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An erbium-doped waveguide amplifier (or EDWA) is a type of an optical amplifier. It is a close relative of an EDFA, Erbium-doped fiber amplifier, and in fact EDWA's basic operating principles are identical to those of the EDFA. Both of them can be used to amplify infrared light at wavelengths in optical communication bands between 1500 and 1600 nm. However, whereas an EDFA is made using a free-standing fiber, an EDWA is typically produced on a planar substrate, sometimes in ways that are very similar to the methods used in electronic integrated circuit manufacturing. Therefore, the main advantage of EDWAs over EDFAs lies in their potential to be intimately integrated with other optical components on the same planar substrate and thus making EDFAs unnecessary.
The early EDWA development was motivated by a promise (or a hope) that it can deliver smaller and cheaper components than those achievable with EDFAs. The development of waveguide amplifiers, along with other types of optical amplifiers, experienced a very rapid growth throughout 1990's. Several research labs, private companies and universities took part in this work by focusing on working out the basic material science necessary for their manufacturing. They included Bell Laboratories (Lucent Technologies, US), Teem Photonics (Meylan, France), Molecular OptoElectronics Corp. (New York, US) and a few others. Each of them took a unique path in their research and experimented with different approaches. However, most of these efforts since then have been discontinued.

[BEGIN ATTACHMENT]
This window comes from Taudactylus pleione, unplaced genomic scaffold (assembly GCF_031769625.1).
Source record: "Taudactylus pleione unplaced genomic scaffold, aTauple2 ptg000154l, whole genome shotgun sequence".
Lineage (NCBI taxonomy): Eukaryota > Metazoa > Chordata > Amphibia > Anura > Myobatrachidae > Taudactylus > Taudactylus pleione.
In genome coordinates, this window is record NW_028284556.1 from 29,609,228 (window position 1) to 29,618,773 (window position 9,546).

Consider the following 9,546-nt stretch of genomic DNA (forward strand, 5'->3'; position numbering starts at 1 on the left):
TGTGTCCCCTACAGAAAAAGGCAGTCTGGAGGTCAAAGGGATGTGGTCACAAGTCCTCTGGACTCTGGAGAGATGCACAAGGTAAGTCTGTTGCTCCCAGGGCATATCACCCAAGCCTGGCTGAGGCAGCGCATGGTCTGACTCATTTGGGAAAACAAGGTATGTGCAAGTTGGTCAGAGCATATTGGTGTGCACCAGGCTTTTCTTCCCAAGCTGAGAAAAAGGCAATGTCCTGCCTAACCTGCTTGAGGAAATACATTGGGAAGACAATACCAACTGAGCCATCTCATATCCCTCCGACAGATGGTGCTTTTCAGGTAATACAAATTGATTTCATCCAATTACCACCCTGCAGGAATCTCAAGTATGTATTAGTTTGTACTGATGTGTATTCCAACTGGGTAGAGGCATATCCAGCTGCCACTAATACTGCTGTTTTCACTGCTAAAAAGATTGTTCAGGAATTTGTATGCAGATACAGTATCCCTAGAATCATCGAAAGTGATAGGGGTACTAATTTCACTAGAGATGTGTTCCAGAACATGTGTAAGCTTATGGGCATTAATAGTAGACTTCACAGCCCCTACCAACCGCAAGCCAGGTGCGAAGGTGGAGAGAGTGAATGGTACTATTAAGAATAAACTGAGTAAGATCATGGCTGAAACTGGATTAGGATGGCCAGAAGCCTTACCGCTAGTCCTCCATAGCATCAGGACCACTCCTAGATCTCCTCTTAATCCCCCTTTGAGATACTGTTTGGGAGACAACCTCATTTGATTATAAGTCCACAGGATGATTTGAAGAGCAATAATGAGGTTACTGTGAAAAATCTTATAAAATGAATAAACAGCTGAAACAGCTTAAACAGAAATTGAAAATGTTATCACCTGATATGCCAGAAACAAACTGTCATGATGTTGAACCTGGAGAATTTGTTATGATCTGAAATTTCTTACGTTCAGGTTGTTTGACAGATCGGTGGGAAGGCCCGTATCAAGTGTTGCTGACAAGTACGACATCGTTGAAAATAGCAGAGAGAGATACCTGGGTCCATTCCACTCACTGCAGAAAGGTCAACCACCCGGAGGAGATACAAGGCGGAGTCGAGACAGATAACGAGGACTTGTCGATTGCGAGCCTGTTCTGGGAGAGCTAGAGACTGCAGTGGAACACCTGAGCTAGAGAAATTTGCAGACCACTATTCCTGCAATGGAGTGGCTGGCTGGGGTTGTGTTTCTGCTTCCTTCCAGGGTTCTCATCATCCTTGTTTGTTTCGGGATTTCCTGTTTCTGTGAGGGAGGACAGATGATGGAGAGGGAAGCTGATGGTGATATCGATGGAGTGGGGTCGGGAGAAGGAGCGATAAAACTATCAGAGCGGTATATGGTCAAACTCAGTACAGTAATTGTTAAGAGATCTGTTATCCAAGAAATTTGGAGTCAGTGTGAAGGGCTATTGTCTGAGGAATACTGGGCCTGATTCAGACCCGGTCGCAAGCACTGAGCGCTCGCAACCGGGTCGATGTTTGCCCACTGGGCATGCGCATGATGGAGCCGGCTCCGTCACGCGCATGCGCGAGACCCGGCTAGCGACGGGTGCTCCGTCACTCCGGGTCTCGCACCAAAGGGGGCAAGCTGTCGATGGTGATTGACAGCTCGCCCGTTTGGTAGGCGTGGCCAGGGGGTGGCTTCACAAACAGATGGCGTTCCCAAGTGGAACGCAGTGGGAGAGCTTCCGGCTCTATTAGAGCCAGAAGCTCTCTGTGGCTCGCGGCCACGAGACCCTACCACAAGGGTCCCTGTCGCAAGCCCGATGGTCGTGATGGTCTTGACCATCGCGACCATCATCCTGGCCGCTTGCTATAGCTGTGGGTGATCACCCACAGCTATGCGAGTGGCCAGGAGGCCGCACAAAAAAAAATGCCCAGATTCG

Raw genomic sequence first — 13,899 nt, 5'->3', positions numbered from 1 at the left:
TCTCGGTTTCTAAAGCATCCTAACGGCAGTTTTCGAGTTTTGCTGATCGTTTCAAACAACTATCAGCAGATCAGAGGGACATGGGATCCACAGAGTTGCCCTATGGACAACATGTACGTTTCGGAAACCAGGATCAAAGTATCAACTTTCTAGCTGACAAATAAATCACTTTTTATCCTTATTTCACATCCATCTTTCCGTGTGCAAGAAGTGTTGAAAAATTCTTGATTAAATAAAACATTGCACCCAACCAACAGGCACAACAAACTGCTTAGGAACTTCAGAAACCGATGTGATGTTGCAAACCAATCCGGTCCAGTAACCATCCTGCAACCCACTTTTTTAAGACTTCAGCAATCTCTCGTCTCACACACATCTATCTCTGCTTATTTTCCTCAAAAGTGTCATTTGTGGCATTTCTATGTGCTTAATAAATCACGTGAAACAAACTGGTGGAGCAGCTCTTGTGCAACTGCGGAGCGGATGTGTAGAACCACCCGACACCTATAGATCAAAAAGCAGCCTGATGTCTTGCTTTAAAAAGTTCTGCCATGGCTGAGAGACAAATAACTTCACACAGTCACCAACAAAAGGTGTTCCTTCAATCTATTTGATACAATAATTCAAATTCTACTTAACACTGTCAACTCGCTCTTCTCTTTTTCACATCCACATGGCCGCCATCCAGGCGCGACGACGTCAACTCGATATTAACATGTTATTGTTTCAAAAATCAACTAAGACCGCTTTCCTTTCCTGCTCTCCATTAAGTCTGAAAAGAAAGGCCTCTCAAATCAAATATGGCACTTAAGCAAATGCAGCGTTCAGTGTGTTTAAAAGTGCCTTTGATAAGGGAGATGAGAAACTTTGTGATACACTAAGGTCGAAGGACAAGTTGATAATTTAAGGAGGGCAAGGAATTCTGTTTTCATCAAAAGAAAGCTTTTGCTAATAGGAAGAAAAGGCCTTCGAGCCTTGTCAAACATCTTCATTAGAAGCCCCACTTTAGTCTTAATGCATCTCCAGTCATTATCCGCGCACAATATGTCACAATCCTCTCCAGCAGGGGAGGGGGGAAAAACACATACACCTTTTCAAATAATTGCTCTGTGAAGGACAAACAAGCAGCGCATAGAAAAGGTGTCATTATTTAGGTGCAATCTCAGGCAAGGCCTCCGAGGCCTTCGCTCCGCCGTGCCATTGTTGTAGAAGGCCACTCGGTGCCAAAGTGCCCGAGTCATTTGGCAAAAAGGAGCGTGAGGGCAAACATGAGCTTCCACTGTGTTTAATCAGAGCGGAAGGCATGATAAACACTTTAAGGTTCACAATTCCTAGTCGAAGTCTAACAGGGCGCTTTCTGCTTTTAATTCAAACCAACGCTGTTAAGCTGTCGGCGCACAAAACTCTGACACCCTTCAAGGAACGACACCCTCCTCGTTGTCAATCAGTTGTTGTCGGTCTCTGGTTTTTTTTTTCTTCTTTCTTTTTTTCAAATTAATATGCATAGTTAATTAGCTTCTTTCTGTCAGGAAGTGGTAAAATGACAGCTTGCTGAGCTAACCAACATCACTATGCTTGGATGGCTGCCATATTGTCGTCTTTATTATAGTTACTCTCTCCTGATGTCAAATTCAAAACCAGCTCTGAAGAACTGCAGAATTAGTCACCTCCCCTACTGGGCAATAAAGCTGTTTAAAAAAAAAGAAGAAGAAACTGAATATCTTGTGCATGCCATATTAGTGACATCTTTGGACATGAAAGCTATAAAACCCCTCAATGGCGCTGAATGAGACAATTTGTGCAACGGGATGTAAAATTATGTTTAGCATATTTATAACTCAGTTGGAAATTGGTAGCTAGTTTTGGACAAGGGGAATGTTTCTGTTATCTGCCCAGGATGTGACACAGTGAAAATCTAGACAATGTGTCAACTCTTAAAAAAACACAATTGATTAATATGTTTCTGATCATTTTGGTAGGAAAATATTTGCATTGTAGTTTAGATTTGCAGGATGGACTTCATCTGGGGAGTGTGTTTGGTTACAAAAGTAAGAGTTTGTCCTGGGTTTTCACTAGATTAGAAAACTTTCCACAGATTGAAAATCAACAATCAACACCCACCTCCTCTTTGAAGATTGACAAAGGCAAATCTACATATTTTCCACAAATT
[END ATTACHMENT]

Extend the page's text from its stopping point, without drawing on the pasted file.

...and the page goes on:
MOEC developed a unique micro-mechanical approach to producing channel waveguides that can be doped with rare-earth elements at high concentrations. They were able to cut, polish and glue together straight sections of channel waveguides of varying lengths (typically few centimeters) and cross-sections (typically few tens of microns). These waveguides were usually characterized by relatively large cross-section areas and high index contrast. As a result, unlike single mode fibers, they were multi-mode and able to maintain multiple optical modes at the same wavelength and polarization. The primary way to couple light in and out of such a waveguide was by using bulk optical components, such as prisms, mirrors and lenses, which further complicated their use in fiber-optic systems.
Teem Photonics used an ion-exchange process to produce a channel waveguide in a rare-earth doped phosphate glass. Resulting waveguides were typically single-mode waveguides, which could be easily integrated with other fiber-optic components. In addition, several different elements could be integrated in one circuit, including gain blocks, couplers, splitters and others. However, due to a relatively low refractive index contrast between the core and the cladding in these waveguides, the selection of optical elements that can be produced on such a platform was rather limited and the resulting circuit size tended to be large, i.e. comparable to then available fiber-optic counterparts.